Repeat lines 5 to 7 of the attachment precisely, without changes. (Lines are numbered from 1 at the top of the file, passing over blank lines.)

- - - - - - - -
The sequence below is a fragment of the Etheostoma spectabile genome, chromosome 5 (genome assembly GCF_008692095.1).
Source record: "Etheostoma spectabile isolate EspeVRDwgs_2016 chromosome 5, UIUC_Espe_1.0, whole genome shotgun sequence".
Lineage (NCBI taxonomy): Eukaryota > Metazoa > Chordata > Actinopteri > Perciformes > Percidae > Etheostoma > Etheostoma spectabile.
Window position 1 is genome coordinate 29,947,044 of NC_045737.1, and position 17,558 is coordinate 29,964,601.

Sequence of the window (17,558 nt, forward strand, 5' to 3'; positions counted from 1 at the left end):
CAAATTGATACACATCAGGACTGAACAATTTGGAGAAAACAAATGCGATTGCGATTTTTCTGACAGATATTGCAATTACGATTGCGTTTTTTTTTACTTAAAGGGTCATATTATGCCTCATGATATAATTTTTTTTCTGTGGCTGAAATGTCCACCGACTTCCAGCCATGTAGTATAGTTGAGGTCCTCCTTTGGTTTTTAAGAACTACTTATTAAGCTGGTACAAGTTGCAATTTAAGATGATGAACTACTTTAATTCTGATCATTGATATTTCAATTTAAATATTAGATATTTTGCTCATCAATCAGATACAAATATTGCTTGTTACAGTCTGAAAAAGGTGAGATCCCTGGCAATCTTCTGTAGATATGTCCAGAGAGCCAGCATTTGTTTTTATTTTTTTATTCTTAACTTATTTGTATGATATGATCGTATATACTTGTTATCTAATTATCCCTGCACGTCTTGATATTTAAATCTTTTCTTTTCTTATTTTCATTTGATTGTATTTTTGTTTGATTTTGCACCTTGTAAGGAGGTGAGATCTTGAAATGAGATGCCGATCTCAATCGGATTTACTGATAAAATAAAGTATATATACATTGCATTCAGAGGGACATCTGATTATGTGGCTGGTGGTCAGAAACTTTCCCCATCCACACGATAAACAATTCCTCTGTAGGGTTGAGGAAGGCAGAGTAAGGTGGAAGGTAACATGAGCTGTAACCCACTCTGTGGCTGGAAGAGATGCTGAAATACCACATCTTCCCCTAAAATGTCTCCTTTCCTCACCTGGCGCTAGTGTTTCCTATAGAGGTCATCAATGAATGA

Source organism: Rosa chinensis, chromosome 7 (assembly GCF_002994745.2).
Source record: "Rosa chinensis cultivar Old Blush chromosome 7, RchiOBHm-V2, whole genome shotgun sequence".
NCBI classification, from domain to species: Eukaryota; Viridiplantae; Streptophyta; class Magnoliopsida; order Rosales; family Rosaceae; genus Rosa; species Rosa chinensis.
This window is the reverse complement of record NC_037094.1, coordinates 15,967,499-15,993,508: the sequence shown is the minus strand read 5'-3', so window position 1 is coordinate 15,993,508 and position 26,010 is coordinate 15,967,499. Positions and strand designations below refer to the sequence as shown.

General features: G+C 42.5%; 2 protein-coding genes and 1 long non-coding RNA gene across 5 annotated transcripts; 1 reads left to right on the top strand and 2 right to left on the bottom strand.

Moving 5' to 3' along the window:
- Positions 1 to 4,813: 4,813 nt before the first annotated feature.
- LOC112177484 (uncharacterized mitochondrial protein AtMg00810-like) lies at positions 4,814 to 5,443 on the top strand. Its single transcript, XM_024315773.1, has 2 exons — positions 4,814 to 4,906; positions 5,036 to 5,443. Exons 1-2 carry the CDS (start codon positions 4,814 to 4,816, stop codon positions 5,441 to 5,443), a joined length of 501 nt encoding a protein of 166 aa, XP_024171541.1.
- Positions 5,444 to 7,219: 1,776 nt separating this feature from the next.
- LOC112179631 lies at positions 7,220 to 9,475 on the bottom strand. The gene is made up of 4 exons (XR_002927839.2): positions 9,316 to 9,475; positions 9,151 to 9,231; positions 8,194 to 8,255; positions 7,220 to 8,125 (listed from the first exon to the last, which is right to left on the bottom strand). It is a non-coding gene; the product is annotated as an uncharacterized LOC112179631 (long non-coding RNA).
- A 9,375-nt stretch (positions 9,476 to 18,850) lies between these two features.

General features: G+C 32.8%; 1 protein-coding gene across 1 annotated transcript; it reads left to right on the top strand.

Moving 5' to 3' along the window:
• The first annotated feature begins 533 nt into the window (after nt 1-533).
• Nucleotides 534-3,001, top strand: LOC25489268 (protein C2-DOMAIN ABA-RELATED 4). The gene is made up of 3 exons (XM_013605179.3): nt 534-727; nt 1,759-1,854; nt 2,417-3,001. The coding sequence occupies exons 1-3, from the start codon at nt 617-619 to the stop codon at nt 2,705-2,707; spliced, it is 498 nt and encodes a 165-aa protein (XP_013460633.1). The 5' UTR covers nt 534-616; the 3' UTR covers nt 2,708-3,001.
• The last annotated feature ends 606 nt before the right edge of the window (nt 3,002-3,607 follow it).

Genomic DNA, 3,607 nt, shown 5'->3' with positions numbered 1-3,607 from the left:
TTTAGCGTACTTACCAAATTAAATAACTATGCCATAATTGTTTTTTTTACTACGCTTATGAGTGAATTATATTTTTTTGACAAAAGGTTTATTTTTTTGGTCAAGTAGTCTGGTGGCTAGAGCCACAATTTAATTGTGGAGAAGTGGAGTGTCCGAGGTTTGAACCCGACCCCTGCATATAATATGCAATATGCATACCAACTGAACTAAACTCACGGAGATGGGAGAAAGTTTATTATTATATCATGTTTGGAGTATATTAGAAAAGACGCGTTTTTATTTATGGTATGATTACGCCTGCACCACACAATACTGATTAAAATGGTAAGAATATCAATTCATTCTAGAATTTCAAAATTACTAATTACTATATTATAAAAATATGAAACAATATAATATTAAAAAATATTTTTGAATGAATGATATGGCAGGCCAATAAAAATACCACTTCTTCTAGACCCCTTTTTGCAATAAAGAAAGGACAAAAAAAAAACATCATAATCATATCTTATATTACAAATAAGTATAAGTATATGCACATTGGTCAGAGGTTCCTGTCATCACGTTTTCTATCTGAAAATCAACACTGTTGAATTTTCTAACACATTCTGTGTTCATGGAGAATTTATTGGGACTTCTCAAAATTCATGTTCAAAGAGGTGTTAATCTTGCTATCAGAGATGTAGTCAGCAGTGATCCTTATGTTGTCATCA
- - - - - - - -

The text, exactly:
Sequence of the window (17,558 nt, forward strand, 5' to 3'; positions counted from 1 at the left end):
CAAATTGATACACATCAGGACTGAACAATTTGGAGAAAACAAATGCGATTGCGATTTTTCTGACAGATATTGCAATTACGATTGCGTTTTTTTTTACTTAAAGGGTCATATTATGCCTCATGATATAATTTTTTTTCTGTGGCTGAAATGTCCACCGACTTCCAGCCATGTAGTATAGTTGAGGTCCTCCTTTGGTTTTTAAGAACTACTTATTAAGCTGGTACAAGTTGCAATTTAAGATGATGAACTACTTTAATTCTGATCATTGATATTTCAATTTAAATATTAGATATTTTGCTCATCAATCAGATACAAATATTGCTTGTTACAGTCTGAAAAAGGTGAGATCCCTGGCAATCTTCTGTAGATATGTCCAGAGAGCCAGCATTTGTTTTTATTTTTTTATTCTTAACTTATTTGTATGATATGATCGTATATACTTGTTATCTAATTATCCCTGCACGTCTTGATATTTAAATCTTTTCTTTTCTTATTTTCATTTGATTGTATTTTTGTTTGATTTTGCACCTTGTAAGGAGGTGAGATCTTGAAATGAGATGCCGATCTCAATCGGATTTACTGATAAAATAAAGTATATATACATTGCATTCAGAGGGACATCTGATTATGTGGCTGGTGGTCAGAAACTTTCCCCATCCACACGATAAACAATTCCTCTGTAGGGTTGAGGAAGGCAGAGTAAGGTGGAAGGTAACATGAGCTGTAACCCACTCTGTGGCTGGAAGAGATGCTGAAATACCACATCTTCCCCTAAAATGTCTCCTTTCCTCACCTGGCGCTAGTGTTTCCTATAGAGGTCATCAATGAATGA

Source organism: Rosa chinensis, chromosome 7 (assembly GCF_002994745.2).